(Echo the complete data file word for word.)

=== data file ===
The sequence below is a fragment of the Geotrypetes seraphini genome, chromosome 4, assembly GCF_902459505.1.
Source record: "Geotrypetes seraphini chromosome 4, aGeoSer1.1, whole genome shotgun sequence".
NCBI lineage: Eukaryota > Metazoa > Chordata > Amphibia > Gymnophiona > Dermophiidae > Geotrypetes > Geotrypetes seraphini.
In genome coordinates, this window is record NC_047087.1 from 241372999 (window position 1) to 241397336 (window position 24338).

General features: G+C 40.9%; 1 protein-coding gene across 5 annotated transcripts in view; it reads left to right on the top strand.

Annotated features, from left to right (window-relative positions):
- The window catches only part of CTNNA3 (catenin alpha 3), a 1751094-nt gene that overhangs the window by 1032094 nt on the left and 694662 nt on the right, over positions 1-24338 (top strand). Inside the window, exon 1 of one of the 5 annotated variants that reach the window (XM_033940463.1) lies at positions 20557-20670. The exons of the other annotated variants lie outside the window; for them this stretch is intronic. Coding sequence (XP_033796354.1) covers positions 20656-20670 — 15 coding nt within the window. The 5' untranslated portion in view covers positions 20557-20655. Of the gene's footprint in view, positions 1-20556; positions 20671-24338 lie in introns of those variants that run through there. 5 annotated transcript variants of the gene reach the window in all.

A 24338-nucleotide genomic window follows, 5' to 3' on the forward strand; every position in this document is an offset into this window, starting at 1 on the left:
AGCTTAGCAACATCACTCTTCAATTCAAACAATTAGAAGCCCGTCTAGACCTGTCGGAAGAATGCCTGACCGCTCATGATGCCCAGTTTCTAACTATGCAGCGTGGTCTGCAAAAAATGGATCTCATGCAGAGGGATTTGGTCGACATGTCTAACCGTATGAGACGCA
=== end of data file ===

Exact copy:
The sequence below is a fragment of the Geotrypetes seraphini genome, chromosome 4, assembly GCF_902459505.1.
Source record: "Geotrypetes seraphini chromosome 4, aGeoSer1.1, whole genome shotgun sequence".
NCBI lineage: Eukaryota > Metazoa > Chordata > Amphibia > Gymnophiona > Dermophiidae > Geotrypetes > Geotrypetes seraphini.
In genome coordinates, this window is record NC_047087.1 from 241372999 (window position 1) to 241397336 (window position 24338).

General features: G+C 40.9%; 1 protein-coding gene across 5 annotated transcripts in view; it reads left to right on the top strand.

Annotated features, from left to right (window-relative positions):
- The window catches only part of CTNNA3 (catenin alpha 3), a 1751094-nt gene that overhangs the window by 1032094 nt on the left and 694662 nt on the right, over positions 1-24338 (top strand). Inside the window, exon 1 of one of the 5 annotated variants that reach the window (XM_033940463.1) lies at positions 20557-20670. The exons of the other annotated variants lie outside the window; for them this stretch is intronic. Coding sequence (XP_033796354.1) covers positions 20656-20670 — 15 coding nt within the window. The 5' untranslated portion in view covers positions 20557-20655. Of the gene's footprint in view, positions 1-20556; positions 20671-24338 lie in introns of those variants that run through there. 5 annotated transcript variants of the gene reach the window in all.

A 24338-nucleotide genomic window follows, 5' to 3' on the forward strand; every position in this document is an offset into this window, starting at 1 on the left:
AGCTTAGCAACATCACTCTTCAATTCAAACAATTAGAAGCCCGTCTAGACCTGTCGGAAGAATGCCTGACCGCTCATGATGCCCAGTTTCTAACTATGCAGCGTGGTCTGCAAAAAATGGATCTCATGCAGAGGGATTTGGTCGACATGTCTAACCGTATGAGACGCA